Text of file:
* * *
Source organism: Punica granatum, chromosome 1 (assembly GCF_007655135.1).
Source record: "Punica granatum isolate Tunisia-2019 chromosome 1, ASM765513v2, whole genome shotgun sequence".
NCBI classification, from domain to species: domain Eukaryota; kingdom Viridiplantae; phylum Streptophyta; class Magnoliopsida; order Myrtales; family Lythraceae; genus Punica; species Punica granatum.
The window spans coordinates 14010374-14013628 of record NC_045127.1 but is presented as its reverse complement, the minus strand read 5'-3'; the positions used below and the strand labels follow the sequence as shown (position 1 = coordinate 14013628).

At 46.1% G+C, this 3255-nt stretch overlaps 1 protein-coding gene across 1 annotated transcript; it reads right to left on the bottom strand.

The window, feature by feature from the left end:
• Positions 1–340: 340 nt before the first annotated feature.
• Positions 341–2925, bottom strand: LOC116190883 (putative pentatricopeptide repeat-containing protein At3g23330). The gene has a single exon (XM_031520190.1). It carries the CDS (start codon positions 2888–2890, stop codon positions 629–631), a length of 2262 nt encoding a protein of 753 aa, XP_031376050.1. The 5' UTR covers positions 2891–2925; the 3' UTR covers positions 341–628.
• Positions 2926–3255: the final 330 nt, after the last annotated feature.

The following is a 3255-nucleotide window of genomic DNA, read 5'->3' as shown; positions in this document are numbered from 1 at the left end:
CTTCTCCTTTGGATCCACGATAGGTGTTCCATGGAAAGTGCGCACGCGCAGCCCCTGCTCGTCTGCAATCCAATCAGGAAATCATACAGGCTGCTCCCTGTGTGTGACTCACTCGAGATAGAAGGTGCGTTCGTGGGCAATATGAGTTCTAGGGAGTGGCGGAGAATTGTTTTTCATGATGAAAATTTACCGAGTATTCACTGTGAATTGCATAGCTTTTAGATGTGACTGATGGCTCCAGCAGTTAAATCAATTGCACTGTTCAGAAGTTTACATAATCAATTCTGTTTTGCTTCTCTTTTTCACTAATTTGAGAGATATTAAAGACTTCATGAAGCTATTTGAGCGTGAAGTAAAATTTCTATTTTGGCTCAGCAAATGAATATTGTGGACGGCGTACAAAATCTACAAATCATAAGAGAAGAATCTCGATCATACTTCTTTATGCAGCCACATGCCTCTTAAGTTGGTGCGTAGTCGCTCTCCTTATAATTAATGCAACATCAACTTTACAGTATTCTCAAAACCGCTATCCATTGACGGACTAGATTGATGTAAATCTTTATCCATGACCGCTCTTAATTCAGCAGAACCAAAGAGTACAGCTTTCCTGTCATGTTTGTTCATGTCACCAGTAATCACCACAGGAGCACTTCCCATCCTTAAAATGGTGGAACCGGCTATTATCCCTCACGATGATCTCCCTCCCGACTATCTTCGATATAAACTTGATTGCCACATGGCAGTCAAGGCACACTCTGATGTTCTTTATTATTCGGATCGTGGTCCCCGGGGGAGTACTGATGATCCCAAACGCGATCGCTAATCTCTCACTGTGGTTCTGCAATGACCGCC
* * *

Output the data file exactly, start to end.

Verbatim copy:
Source organism: Punica granatum, chromosome 1 (assembly GCF_007655135.1).
Source record: "Punica granatum isolate Tunisia-2019 chromosome 1, ASM765513v2, whole genome shotgun sequence".
NCBI classification, from domain to species: domain Eukaryota; kingdom Viridiplantae; phylum Streptophyta; class Magnoliopsida; order Myrtales; family Lythraceae; genus Punica; species Punica granatum.
The window spans coordinates 14010374-14013628 of record NC_045127.1 but is presented as its reverse complement, the minus strand read 5'-3'; the positions used below and the strand labels follow the sequence as shown (position 1 = coordinate 14013628).

At 46.1% G+C, this 3255-nt stretch overlaps 1 protein-coding gene across 1 annotated transcript; it reads right to left on the bottom strand.

The window, feature by feature from the left end:
• Positions 1–340: 340 nt before the first annotated feature.
• Positions 341–2925, bottom strand: LOC116190883 (putative pentatricopeptide repeat-containing protein At3g23330). The gene has a single exon (XM_031520190.1). It carries the CDS (start codon positions 2888–2890, stop codon positions 629–631), a length of 2262 nt encoding a protein of 753 aa, XP_031376050.1. The 5' UTR covers positions 2891–2925; the 3' UTR covers positions 341–628.
• Positions 2926–3255: the final 330 nt, after the last annotated feature.

The following is a 3255-nucleotide window of genomic DNA, read 5'->3' as shown; positions in this document are numbered from 1 at the left end:
CTTCTCCTTTGGATCCACGATAGGTGTTCCATGGAAAGTGCGCACGCGCAGCCCCTGCTCGTCTGCAATCCAATCAGGAAATCATACAGGCTGCTCCCTGTGTGTGACTCACTCGAGATAGAAGGTGCGTTCGTGGGCAATATGAGTTCTAGGGAGTGGCGGAGAATTGTTTTTCATGATGAAAATTTACCGAGTATTCACTGTGAATTGCATAGCTTTTAGATGTGACTGATGGCTCCAGCAGTTAAATCAATTGCACTGTTCAGAAGTTTACATAATCAATTCTGTTTTGCTTCTCTTTTTCACTAATTTGAGAGATATTAAAGACTTCATGAAGCTATTTGAGCGTGAAGTAAAATTTCTATTTTGGCTCAGCAAATGAATATTGTGGACGGCGTACAAAATCTACAAATCATAAGAGAAGAATCTCGATCATACTTCTTTATGCAGCCACATGCCTCTTAAGTTGGTGCGTAGTCGCTCTCCTTATAATTAATGCAACATCAACTTTACAGTATTCTCAAAACCGCTATCCATTGACGGACTAGATTGATGTAAATCTTTATCCATGACCGCTCTTAATTCAGCAGAACCAAAGAGTACAGCTTTCCTGTCATGTTTGTTCATGTCACCAGTAATCACCACAGGAGCACTTCCCATCCTTAAAATGGTGGAACCGGCTATTATCCCTCACGATGATCTCCCTCCCGACTATCTTCGATATAAACTTGATTGCCACATGGCAGTCAAGGCACACTCTGATGTTCTTTATTATTCGGATCGTGGTCCCCGGGGGAGTACTGATGATCCCAAACGCGATCGCTAATCTCTCACTGTGGTTCTGCAATGACCGCC